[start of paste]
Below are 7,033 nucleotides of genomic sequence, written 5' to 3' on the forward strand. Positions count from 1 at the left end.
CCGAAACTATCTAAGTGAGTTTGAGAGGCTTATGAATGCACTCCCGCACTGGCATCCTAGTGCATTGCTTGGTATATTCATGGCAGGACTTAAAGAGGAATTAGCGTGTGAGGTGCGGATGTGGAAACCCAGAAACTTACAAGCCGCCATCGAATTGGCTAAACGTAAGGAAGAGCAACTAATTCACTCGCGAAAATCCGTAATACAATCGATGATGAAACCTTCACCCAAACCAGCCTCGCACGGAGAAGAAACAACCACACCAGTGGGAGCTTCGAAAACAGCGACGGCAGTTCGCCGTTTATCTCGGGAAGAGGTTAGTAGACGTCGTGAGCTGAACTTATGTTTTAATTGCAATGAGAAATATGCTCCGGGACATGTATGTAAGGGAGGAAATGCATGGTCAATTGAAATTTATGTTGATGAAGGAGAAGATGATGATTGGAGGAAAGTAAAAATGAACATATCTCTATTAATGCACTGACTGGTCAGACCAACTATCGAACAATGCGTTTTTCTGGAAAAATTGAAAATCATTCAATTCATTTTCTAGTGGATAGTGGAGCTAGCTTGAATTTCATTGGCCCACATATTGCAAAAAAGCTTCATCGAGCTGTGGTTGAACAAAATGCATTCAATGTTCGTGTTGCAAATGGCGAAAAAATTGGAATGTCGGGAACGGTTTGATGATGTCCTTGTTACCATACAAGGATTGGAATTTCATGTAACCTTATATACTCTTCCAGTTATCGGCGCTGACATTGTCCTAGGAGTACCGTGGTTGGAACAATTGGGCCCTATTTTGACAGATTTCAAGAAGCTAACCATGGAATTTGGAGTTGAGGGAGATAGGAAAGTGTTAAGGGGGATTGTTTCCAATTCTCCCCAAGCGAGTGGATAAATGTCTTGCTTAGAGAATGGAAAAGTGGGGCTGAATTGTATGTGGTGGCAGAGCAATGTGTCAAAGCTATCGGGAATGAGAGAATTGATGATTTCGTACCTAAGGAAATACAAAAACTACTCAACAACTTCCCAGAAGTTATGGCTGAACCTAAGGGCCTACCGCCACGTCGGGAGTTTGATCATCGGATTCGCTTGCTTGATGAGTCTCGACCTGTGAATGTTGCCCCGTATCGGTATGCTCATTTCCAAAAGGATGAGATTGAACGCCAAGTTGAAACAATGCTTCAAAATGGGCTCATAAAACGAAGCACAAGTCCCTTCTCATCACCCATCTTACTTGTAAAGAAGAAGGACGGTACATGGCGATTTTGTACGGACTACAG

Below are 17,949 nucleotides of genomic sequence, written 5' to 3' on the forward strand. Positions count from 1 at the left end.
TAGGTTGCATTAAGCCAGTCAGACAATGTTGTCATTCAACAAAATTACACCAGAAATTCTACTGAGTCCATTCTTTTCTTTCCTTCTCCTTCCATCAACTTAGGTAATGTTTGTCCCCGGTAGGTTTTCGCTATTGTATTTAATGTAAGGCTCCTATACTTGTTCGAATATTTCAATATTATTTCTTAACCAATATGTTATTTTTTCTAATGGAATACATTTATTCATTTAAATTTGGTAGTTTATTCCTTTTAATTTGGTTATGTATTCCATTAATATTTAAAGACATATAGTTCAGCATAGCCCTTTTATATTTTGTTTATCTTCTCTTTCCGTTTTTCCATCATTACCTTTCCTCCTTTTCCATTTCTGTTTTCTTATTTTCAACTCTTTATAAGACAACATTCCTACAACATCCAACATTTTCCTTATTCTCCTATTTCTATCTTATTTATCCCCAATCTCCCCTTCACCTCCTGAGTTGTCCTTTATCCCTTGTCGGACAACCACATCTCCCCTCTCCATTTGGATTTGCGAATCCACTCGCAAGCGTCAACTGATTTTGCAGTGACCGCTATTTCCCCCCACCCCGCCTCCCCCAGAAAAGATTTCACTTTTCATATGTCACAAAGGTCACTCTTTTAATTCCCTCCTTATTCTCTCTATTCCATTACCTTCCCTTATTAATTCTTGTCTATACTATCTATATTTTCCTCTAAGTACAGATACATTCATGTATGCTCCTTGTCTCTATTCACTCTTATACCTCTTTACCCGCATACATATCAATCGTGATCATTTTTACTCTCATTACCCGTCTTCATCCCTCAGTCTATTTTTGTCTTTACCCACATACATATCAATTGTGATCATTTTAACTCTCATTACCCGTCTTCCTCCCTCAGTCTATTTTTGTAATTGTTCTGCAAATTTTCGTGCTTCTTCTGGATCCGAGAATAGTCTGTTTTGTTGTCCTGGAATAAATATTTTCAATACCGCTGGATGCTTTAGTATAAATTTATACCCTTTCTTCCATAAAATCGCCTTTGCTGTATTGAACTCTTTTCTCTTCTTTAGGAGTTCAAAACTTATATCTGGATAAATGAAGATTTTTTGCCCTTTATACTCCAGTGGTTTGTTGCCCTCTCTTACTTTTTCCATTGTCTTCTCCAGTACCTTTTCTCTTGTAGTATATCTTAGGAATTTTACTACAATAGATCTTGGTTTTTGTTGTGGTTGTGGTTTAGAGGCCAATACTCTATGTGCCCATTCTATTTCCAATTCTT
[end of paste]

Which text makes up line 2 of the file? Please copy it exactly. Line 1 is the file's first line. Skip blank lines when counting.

CCGAAACTATCTAAGTGAGTTTGAGAGGCTTATGAATGCACTCCCGCACTGGCATCCTAGTGCATTGCTTGGTATATTCATGGCAGGACTTAAAGAGGAATTAGCGTGTGAGGTGCGGATGTGGAAACCCAGAAACTTACAAGCCGCCATCGAATTGGCTAAACGTAAGGAAGAGCAACTAATTCACTCGCGAAAATCCGTAATACAATCGATGATGAAACCTTCACCCAAACCAGCCTCGCACGGAGAAGAAACAACCACACCAGTGGGAGCTTCGAAAACAGCGACGGCAGTTCGCCGTTTATCTCGGGAAGAGGTTAGTAGACGTCGTGAGCTGAACTTATGTTTTAATTGCAATGAGAAATATGCTCCGGGACATGTATGTAAGGGAGGAAATGCATGGTCAATTGAAATTTATGTTGATGAAGGAGAAGATGATGATTGGAGGAAAGTAAAAATGAACATATCTCTATTAATGCACTGACTGGTCAGACCAACTATCGAACAATGCGTTTTTCTGGAAAAATTGAAAATCATTCAATTCATTTTCTAGTGGATAGTGGAGCTAGCTTGAATTTCATTGGCCCACATATTGCAAAAAAGCTTCATCGAGCTGTGGTTGAACAAAATGCATTCAATGTTCGTGTTGCAAATGGCGAAAAAATTGGAATGTCGGGAACGGTTTGATGATGTCCTTGTTACCATACAAGGATTGGAATTTCATGTAACCTTATATACTCTTCCAGTTATCGGCGCTGACATTGTCCTAGGAGTACCGTGGTTGGAACAATTGGGCCCTATTTTGACAGATTTCAAGAAGCTAACCATGGAATTTGGAGTTGAGGGAGATAGGAAAGTGTTAAGGGGGATTGTTTCCAATTCTCCCCAAGCGAGTGGATAAATGTCTTGCTTAGAGAATGGAAAAGTGGGGCTGAATTGTATGTGGTGGCAGAGCAATGTGTCAAAGCTATCGGGAATGAGAGAATTGATGATTTCGTACCTAAGGAAATACAAAAACTACTCAACAACTTCCCAGAAGTTATGGCTGAACCTAAGGGCCTACCGCCACGTCGGGAGTTTGATCATCGGATTCGCTTGCTTGATGAGTCTCGACCTGTGAATGTTGCCCCGTATCGGTATGCTCATTTCCAAAAGGATGAGATTGAACGCCAAGTTGAAACAATGCTTCAAAATGGGCTCATAAAACGAAGCACAAGTCCCTTCTCATCACCCATCTTACTTGTAAAGAAGAAGGACGGTACATGGCGATTTTGTACGGACTACAG